Coverage of FIFA 2010

Broadcast Engineering recently talked to Francis Tellier, the CEO of Host Broadcast Services (HBS), the host broadcaster for the 2010 FIFA World Cup. HBS is responsible for the production, broadcast venue operations and the provision of the International Broadcast Center (IBC).

Broadcast Engineering: Which is more difficult: supporting the latest technology, like stereo 3-D, or providing affordable coverage to less developed nations?

Francis Tellier: It's not which is more difficult, because we have to do both. We must provide state-of-the art coverage for the most advanced broadcasters and new media [operators], but there are other less-developed countries that cannot afford to attend the IBC, and simply take the world feed by satellite. The world feed is a turnkey editorial package that starts one hour before the match and runs 30 minutes beyond the final whistle. At the same time, we have the high-profile coverage. For [this] we put all the material on a giant media server, and they just take what they want. We produce edited features, but the Brazilians or French — for example — can re-edit the footage if they want.

Broadcast Engineering: At each tournament, you add new technology. Over the years, what has represented the greatest leap forward?

Francis Tellier: The biggest challenge in 2002 was to deliver the coverage from two host countries, Korea and Japan. For 2006 [in Germany], the move to HD for such a big event was also a challenge, but it was decided in 2003, so there were three years to plan. This year we wanted to do 3-D, but it is going to be an additional production, and it is not going to impact the main production. Perhaps this time 3-D will be remembered. It is much earlier for 3-D today than it was for HD in 2003. 3-D is still experimental, especially for sports.

Broadcast Engineering: Are there any special challenges for FIFA 2010?

Francis Tellier: For 2010, there are new challenges. They include a large country, with two hours flight between venues.

Another problem is that the country does not generate enough electricity for all its needs, so there is often load shedding, leading to outages. The broadcast facilities will all need local generators to ensure continuity. And accommodation is a challenge in the smaller cities.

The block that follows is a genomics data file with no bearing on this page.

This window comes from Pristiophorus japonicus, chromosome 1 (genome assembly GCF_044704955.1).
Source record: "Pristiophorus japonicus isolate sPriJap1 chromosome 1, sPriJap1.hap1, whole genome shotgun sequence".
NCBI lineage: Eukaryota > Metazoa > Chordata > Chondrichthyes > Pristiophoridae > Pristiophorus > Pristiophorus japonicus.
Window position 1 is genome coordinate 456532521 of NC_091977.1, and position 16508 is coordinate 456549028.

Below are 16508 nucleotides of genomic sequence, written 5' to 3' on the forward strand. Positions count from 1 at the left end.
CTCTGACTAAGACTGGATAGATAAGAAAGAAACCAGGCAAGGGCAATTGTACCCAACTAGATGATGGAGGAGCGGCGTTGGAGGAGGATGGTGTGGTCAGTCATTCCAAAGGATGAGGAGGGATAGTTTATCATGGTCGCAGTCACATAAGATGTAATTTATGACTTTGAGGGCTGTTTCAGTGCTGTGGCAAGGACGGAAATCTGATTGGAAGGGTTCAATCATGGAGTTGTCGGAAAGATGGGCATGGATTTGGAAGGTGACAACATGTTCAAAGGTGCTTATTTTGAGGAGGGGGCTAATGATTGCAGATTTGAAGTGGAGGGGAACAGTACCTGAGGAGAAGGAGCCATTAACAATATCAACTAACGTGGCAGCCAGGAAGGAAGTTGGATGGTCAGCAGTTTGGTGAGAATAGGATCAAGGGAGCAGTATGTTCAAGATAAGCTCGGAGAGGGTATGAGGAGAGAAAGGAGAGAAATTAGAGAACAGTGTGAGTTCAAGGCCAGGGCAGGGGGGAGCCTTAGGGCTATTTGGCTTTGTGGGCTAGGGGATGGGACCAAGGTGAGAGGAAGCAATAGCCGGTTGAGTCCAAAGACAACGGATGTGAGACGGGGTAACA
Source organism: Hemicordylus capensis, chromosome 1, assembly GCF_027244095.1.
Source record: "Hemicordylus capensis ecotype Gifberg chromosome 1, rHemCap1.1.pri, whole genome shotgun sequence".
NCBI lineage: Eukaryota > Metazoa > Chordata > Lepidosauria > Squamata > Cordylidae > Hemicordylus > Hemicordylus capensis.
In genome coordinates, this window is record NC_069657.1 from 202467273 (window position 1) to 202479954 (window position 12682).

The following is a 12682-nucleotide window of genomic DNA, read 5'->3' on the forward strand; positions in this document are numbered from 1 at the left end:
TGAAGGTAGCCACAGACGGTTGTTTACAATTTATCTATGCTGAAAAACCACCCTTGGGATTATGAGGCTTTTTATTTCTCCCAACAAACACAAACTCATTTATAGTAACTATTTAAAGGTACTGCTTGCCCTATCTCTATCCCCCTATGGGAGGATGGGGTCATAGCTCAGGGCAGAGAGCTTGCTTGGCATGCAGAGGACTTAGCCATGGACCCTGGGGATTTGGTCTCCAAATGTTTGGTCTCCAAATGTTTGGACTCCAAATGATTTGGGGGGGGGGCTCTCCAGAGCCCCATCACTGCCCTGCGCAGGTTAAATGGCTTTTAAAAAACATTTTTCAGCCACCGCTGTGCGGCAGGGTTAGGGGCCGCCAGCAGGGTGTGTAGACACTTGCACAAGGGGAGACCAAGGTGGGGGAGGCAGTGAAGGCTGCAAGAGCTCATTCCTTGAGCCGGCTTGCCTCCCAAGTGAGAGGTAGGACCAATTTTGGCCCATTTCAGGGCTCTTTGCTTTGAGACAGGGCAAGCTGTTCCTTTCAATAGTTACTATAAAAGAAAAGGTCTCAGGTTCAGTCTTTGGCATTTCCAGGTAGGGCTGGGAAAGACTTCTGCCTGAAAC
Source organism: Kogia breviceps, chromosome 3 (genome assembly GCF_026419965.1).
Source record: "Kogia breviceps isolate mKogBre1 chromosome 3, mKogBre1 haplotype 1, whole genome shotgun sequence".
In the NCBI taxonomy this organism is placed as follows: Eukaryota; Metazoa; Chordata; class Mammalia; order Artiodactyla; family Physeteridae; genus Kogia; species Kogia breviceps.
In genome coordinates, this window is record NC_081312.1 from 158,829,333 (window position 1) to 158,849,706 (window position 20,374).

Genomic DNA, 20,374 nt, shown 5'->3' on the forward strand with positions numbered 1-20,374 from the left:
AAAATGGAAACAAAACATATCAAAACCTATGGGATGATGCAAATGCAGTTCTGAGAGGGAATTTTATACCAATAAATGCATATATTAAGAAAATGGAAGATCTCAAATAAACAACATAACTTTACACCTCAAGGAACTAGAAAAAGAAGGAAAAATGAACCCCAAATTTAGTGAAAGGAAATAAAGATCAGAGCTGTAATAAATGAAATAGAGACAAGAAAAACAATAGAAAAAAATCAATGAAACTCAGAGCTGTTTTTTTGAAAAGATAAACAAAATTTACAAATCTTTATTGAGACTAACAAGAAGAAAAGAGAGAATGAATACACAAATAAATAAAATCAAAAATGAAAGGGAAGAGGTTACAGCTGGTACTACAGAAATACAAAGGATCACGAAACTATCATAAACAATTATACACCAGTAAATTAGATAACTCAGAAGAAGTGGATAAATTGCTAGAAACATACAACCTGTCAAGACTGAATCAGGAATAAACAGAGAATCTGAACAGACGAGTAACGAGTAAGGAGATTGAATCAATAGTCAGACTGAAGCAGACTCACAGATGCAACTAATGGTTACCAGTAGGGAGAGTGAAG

All the technical facilities are going to be imported. For 2-D, there will be flyaways — one at each stadium. We will move the expensive equipment likes lenses and cameras between stadiums. Because each venue has a flyaway setup, there is a comfort in the security of transmission.

3-D is more complicated; we have to rent Anatov freighter aircraft to deliver two OB trucks to South Africa. There is a shortage of 3-D production facilities that are available in time for the tournament, so flying in trucks at the last minute was the only option for HBS.

Broadcast Engineering: How do you rate the complexity of covering the World Cup versus the Olympics?

Francis Tellier: Our difficulties are that we only know the qualifying countries the November before, so a lot of preparation has to be last-minute. The Olympics has years to prepare.

There are nine host cities with up to 1800km between the most distant, so the World Cup is all over one country, whereas [the] Olympics is mainly in one place.

Although the [Olympics] opening ceremony has a large audience, the exposure of the World Cup is much higher than the Olympics. There is pressure during each [football] match; for the Olympics, it is just the opening ceremony.

Broadcast Engineering: Where will we see the greatest innovation?

Francis Tellier: Leaving 3-D aside, I would say the workflow, which we do for just one month. That is, making available material on the FIFA media server, files to transfer and edited material for use by new media.

Some broadcasters have taken one year to get a large media server working. We don't have that time; it has to work the first time.

We have a long relationship [with EVS]; we brainstorm with them. We suggest new products, and they work with us to develop them.

Broadcast Engineering: What about mobile TV?

Francis Tellier: We have developed several new packages for mobile network operators (MNOs) for a “breakfast to bedtime” experience. It was decided by HBS and FIFA to outsource the delivery to MNOs to Ericcson.

Mobile users will be able to receive features and information throughout the day, which complements live TV. There will be team-oriented packages offering features on your favorite team. An ENG team will follow each of the 32 qualifying teams. This will be made available to the broadcasters and MNOs. Material collected at the base camps is returned to the IBC for post production and repurposing.